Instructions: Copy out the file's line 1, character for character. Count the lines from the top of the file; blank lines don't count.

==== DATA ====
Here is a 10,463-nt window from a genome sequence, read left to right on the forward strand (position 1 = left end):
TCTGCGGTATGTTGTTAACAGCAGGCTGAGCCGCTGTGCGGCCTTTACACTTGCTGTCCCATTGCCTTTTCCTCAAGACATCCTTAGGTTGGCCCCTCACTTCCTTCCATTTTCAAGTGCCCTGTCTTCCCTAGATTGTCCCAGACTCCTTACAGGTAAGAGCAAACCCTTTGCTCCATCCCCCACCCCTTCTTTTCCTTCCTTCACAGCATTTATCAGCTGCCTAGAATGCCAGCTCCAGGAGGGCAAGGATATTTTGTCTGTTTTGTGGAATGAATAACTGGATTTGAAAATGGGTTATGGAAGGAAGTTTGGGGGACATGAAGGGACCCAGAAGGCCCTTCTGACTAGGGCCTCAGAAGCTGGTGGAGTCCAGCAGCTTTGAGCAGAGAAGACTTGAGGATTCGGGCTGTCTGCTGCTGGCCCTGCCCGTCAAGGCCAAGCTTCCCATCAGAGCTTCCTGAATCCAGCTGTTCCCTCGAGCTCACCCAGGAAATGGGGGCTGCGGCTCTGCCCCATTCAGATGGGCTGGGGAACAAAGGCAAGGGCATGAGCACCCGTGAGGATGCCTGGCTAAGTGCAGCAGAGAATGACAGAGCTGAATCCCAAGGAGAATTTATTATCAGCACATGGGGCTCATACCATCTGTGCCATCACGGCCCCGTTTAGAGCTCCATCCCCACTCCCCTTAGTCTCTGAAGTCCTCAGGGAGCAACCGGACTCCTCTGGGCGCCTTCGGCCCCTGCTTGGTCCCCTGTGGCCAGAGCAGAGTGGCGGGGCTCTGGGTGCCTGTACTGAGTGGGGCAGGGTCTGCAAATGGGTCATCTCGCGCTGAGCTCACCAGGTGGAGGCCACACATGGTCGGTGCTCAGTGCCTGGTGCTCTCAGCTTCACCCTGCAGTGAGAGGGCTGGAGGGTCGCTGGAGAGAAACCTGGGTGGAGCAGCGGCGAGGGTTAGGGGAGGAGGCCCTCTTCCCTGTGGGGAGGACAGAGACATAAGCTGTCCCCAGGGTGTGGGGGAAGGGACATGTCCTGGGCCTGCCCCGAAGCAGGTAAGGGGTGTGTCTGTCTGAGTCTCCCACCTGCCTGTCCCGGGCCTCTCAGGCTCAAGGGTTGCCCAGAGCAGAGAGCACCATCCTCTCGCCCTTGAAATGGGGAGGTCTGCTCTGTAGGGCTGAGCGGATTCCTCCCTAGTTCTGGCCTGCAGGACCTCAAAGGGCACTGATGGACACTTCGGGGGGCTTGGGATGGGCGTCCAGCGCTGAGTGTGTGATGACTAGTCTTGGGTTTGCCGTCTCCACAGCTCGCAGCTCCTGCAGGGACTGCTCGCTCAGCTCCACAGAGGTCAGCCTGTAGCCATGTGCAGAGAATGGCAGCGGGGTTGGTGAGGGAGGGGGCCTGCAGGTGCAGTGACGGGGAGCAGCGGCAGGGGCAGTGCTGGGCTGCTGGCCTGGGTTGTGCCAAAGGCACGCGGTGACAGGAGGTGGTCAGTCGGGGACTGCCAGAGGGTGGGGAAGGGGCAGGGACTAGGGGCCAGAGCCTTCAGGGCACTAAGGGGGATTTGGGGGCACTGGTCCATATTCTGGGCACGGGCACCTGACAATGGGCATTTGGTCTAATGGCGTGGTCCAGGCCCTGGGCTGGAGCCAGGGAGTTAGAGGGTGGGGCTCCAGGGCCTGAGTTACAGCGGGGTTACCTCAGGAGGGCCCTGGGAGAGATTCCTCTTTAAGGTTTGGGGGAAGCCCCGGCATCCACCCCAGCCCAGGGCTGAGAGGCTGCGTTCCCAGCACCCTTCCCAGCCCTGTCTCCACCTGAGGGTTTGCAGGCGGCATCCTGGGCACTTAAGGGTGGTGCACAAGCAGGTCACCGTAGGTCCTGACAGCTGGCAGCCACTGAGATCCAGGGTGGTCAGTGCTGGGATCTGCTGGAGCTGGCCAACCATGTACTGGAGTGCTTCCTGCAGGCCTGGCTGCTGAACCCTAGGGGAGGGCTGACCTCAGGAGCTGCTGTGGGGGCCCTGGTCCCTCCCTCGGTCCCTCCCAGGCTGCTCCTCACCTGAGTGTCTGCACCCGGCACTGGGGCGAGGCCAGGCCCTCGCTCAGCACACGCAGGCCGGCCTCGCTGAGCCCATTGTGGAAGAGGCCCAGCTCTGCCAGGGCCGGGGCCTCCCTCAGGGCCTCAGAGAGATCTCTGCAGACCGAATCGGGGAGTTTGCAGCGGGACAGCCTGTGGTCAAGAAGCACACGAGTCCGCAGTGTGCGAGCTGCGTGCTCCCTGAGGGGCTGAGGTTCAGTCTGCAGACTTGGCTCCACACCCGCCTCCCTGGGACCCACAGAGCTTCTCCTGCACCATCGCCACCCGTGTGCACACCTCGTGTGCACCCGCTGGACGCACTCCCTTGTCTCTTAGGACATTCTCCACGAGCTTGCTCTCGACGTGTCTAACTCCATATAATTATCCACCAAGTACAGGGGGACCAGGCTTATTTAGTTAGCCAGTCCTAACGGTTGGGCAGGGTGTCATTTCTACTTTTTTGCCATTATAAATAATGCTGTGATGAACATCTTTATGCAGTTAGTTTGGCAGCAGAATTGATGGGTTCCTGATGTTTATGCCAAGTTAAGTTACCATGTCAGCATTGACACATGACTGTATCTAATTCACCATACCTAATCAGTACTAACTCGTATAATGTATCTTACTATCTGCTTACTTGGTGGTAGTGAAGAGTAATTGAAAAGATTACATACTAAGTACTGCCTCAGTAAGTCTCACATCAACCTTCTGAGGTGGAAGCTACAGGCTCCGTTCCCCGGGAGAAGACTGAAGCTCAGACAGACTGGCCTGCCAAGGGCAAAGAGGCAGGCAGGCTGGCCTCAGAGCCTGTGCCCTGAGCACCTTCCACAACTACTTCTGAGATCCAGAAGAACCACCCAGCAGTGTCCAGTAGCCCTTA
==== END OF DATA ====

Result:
Here is a 10,463-nt window from a genome sequence, read left to right on the forward strand (position 1 = left end):